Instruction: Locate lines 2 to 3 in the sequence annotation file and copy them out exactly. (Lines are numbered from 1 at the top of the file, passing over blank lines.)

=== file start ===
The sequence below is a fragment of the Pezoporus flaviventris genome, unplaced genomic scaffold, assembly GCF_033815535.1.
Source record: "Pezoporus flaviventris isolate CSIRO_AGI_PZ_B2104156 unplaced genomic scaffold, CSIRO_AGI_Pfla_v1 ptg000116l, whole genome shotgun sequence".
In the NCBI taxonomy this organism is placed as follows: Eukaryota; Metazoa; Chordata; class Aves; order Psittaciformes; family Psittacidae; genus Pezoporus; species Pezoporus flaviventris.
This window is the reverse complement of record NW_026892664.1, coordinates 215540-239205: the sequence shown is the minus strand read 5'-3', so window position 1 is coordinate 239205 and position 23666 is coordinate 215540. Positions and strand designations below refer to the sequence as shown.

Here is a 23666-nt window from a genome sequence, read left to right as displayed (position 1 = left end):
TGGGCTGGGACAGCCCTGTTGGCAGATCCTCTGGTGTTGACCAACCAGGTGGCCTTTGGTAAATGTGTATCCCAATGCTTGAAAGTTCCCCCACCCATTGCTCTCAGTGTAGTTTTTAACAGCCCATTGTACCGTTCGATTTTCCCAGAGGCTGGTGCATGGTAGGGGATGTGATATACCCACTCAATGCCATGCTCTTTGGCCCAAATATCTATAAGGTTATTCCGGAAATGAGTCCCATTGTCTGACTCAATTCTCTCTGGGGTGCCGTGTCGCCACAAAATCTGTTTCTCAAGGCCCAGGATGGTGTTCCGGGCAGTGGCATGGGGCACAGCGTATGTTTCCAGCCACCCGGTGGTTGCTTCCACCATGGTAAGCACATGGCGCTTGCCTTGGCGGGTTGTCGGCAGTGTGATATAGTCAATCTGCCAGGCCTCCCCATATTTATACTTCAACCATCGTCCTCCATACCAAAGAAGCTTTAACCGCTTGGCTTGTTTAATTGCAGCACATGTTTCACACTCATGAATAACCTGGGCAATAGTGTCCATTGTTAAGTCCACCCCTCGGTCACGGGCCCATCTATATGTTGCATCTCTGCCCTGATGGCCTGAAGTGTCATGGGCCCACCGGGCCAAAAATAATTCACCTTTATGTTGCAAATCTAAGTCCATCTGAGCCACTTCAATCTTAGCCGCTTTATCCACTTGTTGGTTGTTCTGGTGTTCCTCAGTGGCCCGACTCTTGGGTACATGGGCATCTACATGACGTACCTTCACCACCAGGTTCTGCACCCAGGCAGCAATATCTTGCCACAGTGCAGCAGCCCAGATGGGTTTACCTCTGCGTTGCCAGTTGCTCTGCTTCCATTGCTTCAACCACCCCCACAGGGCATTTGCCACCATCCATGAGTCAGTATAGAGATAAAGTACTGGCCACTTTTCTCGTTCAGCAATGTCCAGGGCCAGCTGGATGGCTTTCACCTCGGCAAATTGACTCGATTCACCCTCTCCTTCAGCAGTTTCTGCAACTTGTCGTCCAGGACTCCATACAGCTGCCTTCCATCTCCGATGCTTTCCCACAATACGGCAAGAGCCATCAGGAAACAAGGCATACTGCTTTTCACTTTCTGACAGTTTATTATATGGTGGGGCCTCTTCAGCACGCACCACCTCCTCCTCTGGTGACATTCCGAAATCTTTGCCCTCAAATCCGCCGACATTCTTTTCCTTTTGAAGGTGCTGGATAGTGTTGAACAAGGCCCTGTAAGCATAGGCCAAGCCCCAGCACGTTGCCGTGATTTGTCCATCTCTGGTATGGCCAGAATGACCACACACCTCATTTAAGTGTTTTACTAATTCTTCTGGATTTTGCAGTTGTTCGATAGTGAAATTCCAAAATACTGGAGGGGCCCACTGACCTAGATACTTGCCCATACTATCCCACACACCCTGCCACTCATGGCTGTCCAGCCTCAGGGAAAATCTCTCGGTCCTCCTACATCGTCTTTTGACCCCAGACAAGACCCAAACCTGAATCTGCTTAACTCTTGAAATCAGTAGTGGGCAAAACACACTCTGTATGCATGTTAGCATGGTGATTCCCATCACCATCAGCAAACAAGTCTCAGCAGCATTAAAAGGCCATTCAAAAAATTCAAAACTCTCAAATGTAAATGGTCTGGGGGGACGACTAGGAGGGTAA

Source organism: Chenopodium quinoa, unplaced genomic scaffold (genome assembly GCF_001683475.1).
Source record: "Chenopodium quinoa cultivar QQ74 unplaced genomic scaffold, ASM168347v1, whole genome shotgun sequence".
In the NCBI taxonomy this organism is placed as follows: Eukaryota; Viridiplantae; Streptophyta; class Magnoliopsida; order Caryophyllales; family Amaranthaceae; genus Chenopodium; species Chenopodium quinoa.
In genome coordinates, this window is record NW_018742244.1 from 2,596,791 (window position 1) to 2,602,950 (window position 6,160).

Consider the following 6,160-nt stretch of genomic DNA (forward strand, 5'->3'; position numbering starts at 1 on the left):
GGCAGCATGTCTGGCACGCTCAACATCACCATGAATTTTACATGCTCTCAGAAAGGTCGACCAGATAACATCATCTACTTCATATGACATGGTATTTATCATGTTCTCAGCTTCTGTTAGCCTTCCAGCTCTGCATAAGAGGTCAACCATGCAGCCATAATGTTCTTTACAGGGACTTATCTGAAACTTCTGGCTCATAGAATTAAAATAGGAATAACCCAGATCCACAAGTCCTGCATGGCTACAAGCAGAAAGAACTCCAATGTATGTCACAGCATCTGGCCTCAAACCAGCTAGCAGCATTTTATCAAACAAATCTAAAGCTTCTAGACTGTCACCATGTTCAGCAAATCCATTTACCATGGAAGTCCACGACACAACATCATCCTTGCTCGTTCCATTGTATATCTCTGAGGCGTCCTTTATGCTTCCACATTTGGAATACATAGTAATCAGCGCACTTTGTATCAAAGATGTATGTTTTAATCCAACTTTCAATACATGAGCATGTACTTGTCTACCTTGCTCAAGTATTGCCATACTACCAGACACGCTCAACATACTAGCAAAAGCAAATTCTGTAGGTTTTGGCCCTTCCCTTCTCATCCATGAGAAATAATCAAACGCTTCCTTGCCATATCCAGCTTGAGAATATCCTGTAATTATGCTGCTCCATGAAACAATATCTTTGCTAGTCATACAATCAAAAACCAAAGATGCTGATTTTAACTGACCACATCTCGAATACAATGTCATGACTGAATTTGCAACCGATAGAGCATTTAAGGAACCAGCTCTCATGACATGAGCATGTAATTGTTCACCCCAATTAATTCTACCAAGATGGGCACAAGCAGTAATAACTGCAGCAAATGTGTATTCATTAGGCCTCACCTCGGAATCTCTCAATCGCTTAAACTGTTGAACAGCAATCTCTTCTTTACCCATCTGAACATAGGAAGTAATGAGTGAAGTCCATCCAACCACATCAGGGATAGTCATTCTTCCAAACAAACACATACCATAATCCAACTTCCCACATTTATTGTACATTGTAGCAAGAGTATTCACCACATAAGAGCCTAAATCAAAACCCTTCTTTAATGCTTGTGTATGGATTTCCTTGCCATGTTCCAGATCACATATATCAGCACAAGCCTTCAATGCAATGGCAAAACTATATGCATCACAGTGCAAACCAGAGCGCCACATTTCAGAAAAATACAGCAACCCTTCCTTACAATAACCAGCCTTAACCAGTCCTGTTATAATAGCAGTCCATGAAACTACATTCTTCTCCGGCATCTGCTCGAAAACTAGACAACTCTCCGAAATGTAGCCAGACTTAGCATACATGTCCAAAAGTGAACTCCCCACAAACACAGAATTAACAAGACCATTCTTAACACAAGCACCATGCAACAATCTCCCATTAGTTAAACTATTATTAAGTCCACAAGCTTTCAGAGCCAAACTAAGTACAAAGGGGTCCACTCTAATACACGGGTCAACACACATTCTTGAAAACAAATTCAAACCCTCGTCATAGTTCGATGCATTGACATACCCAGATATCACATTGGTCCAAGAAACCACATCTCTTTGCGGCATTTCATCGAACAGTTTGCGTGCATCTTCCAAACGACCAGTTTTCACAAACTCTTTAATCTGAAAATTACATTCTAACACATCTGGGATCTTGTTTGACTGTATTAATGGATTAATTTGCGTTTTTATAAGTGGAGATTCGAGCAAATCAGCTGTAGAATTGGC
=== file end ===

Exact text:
Source record: "Pezoporus flaviventris isolate CSIRO_AGI_PZ_B2104156 unplaced genomic scaffold, CSIRO_AGI_Pfla_v1 ptg000116l, whole genome shotgun sequence".
In the NCBI taxonomy this organism is placed as follows: Eukaryota; Metazoa; Chordata; class Aves; order Psittaciformes; family Psittacidae; genus Pezoporus; species Pezoporus flaviventris.